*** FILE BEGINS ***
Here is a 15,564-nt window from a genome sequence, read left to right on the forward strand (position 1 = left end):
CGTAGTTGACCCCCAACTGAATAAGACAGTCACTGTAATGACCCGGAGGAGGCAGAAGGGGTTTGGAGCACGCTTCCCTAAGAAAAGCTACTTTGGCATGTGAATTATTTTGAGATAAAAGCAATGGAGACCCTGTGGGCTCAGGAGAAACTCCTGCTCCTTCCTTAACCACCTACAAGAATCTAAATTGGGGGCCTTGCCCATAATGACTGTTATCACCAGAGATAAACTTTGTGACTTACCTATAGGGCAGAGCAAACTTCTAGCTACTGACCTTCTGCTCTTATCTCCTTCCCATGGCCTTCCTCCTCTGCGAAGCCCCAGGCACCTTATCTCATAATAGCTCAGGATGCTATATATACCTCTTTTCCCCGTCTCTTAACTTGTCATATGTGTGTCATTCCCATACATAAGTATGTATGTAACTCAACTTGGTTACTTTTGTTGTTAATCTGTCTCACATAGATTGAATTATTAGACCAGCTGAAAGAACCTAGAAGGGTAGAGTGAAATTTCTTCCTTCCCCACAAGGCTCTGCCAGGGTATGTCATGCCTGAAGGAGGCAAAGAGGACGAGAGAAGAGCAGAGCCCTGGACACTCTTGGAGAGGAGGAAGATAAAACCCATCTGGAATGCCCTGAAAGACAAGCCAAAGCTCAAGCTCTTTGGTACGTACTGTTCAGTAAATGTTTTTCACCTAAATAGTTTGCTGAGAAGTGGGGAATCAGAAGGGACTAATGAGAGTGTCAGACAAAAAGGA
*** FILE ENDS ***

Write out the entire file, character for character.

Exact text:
Here is a 15,564-nt window from a genome sequence, read left to right on the forward strand (position 1 = left end):
CGTAGTTGACCCCCAACTGAATAAGACAGTCACTGTAATGACCCGGAGGAGGCAGAAGGGGTTTGGAGCACGCTTCCCTAAGAAAAGCTACTTTGGCATGTGAATTATTTTGAGATAAAAGCAATGGAGACCCTGTGGGCTCAGGAGAAACTCCTGCTCCTTCCTTAACCACCTACAAGAATCTAAATTGGGGGCCTTGCCCATAATGACTGTTATCACCAGAGATAAACTTTGTGACTTACCTATAGGGCAGAGCAAACTTCTAGCTACTGACCTTCTGCTCTTATCTCCTTCCCATGGCCTTCCTCCTCTGCGAAGCCCCAGGCACCTTATCTCATAATAGCTCAGGATGCTATATATACCTCTTTTCCCCGTCTCTTAACTTGTCATATGTGTGTCATTCCCATACATAAGTATGTATGTAACTCAACTTGGTTACTTTTGTTGTTAATCTGTCTCACATAGATTGAATTATTAGACCAGCTGAAAGAACCTAGAAGGGTAGAGTGAAATTTCTTCCTTCCCCACAAGGCTCTGCCAGGGTATGTCATGCCTGAAGGAGGCAAAGAGGACGAGAGAAGAGCAGAGCCCTGGACACTCTTGGAGAGGAGGAAGATAAAACCCATCTGGAATGCCCTGAAAGACAAGCCAAAGCTCAAGCTCTTTGGTACGTACTGTTCAGTAAATGTTTTTCACCTAAATAGTTTGCTGAGAAGTGGGGAATCAGAAGGGACTAATGAGAGTGTCAGACAAAAAGGA